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Holiday Giving—How to Give to People in Need

Woman Holding Wrapped Gift

The holiday season is heralded as a time of joy … and a time to buy. For those who have the means, it’s exciting to think about the new things you may get and the gifts you can give. For those who can’t afford holiday costs, it can be a time of anxiety and loneliness. For those who don’t have family or are going through their first holiday season without a loved one, it can be devastating.

When my grandmother passed, my sister and I discovered a closet full of mouthwash, a drawer full of pantyhose, a closet full of muumuus, a laundry room full of laundry detergent, and a pantry full of canned goods. My grandmother wasn’t a hoarder; she just never got used to shopping for one after my grandfather passed. We couldn’t throw away the bounty, so we decided to give it away to various nonprofits instead. The looks on the faces of the people to whom we donated those things are memories that will always fill my eyes with happy tears.

This experience taught me a valuable lesson: Nearly everything you own can find a new home and add joy to someone’s life. Though I still buy gifts for family and friends, I also try to make time for giving items that are still in good condition but which I no longer need or want.

This holiday season, don’t just think about giving gifts to people you know and love. Think also about the people you don’t know—people who have needs you may not know about, children you may not have met but who would love to read the books your children have outgrown, people who could use the things around your house that are just gathering dust.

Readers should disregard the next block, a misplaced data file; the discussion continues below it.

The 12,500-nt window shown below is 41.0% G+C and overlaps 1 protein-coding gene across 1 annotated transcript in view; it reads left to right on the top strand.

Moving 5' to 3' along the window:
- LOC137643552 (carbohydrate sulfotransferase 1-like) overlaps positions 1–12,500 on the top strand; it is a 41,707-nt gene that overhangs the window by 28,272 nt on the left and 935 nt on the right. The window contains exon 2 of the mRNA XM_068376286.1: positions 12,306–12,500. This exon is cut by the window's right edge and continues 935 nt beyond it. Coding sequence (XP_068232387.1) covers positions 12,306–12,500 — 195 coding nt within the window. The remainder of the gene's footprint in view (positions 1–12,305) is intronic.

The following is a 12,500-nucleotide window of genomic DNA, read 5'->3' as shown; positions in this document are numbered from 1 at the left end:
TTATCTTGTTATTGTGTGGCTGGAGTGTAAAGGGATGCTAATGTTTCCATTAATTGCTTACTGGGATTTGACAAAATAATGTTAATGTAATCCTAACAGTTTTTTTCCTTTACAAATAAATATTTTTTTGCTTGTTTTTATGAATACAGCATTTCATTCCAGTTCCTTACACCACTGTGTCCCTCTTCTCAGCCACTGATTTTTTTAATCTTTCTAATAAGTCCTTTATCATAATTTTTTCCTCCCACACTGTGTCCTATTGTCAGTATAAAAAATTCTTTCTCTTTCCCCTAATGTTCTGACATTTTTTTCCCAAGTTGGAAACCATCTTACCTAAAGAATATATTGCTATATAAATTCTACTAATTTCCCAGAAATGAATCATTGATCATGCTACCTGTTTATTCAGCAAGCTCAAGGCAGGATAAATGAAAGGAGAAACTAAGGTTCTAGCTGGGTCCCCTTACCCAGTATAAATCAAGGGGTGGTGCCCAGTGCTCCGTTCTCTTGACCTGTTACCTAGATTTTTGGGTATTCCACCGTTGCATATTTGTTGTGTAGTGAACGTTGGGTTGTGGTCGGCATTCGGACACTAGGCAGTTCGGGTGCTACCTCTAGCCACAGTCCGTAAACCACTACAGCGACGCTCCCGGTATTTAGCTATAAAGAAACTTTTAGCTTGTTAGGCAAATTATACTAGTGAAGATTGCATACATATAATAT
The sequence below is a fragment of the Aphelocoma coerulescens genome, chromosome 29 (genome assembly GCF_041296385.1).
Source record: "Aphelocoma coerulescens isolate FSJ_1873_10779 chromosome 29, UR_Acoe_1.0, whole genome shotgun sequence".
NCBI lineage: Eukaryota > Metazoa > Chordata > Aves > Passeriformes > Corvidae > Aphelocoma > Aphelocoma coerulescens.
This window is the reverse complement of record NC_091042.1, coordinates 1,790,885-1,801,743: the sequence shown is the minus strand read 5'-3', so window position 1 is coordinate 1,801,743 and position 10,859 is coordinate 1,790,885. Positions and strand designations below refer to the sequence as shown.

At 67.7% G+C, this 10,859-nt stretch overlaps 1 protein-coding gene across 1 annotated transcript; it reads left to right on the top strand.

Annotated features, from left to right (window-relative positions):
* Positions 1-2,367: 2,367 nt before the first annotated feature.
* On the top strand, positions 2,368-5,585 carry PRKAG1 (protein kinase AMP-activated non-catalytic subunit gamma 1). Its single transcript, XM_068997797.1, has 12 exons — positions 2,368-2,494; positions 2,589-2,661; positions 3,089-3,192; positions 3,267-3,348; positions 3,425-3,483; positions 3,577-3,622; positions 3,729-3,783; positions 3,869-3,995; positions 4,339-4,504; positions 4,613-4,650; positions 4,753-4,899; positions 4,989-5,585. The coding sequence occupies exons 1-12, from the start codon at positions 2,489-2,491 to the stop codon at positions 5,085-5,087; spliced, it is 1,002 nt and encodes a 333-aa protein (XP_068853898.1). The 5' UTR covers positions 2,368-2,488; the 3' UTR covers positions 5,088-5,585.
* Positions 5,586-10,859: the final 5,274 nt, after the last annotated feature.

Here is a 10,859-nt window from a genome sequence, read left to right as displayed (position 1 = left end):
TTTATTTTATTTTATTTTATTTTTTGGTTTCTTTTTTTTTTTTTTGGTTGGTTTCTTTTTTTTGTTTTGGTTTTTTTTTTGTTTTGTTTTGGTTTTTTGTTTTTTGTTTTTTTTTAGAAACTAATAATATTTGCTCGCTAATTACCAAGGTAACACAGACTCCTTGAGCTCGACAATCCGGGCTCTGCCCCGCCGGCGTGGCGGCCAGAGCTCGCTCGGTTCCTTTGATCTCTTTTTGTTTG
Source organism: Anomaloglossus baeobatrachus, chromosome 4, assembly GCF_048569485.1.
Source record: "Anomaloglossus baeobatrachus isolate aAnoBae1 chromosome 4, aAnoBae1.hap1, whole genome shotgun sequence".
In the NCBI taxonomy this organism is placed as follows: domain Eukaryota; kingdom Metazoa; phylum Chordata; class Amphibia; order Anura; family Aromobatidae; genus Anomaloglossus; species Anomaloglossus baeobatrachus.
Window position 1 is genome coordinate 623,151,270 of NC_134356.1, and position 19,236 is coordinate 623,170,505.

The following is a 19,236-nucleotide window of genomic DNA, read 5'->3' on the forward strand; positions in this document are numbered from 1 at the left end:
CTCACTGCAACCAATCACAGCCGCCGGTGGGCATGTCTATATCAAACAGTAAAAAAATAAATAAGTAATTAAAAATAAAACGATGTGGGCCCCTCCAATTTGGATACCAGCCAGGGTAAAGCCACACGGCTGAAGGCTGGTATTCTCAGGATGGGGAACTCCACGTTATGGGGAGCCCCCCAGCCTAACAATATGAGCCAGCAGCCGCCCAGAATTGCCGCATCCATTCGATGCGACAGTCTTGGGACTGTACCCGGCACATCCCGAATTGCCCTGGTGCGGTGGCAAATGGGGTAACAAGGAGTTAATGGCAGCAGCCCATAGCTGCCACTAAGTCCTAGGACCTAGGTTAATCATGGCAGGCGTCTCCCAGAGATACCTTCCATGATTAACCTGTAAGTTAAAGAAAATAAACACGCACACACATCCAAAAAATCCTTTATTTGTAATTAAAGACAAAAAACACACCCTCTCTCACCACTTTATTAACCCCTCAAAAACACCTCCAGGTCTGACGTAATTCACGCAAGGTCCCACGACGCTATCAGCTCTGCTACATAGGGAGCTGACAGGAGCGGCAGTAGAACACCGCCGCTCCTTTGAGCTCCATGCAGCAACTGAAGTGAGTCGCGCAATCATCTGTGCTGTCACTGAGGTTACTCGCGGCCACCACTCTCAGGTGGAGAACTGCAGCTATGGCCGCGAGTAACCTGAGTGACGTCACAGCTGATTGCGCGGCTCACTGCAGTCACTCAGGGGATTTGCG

Where can you take them? Here is a short list:

  • Call your local community action agency. These action agencies are vital links between your community’s needs and the resources that will fill those gaps. It’s a good bet that they’ll have a home for the things you want to pass forward.
  • Helping a military family is a great way to say “thank you” for the sacrifices made by our servicemen and women. Get in touch with your local VFW, or the State of Vermont Office of Veterans Affairs, to see what veterans and families need this holiday season.
  • Churches, synagogues, mosques, and other places of worship typically organize donation drives during the holiday season. Some even have year-round stores or “supply areas” where people can get things they need for low-to-no cost.
  • Good quality, professional clothes can be a career game changer. Check out local organizations that work with people in recovery, or entering the job market, and pass these clothes on to people who will feel like a million bucks walking into the room polished and ready to bring their best selves.
  • Connect with coworkers and neighbors. See what they’re looking for, what they need, and see if you have those things to give. There is no shame in sharing.

My grandmother gave me so many gifts, the most cherished of which are mementos. Don’t feel bad about keeping the physical things that keep your loved one in your mind. But pass the rest forward, and know your gifts making another’s life better.

This can be done any time of year. The holiday season is a good opportunity to remind yourself of the difference you can make with a single donation on any given day, simply by asking: “What do you need?” Or better yet, “How can I help?”

Whenever I go back to Grandma’s town, I go to the area where we gave away her muumuus and play “spot the muumuu.” Whenever I see a person wearing one, it’s like having her back. And it reminds me that we can all make an impact just by passing things forward.

No matter the time of year, there is always need … and there’s always gratitude. Acts of kindness are needed year-round. May everyone have a peaceful season, one which brings joy and feelings of being loved.


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Rachel Feldman

About Rachel Feldman

Rachel is VSECU's communications specialist, which has her doing everything from working with the press to researching cannabis-related legislation to building internal team spirit. She has a background in print and broadcast journalism and state government and serves on a number of nonprofit boards and state commissions. When not at work, Rachel spends much of her time reading, gardening, or cooking with her partner and their two dogs.
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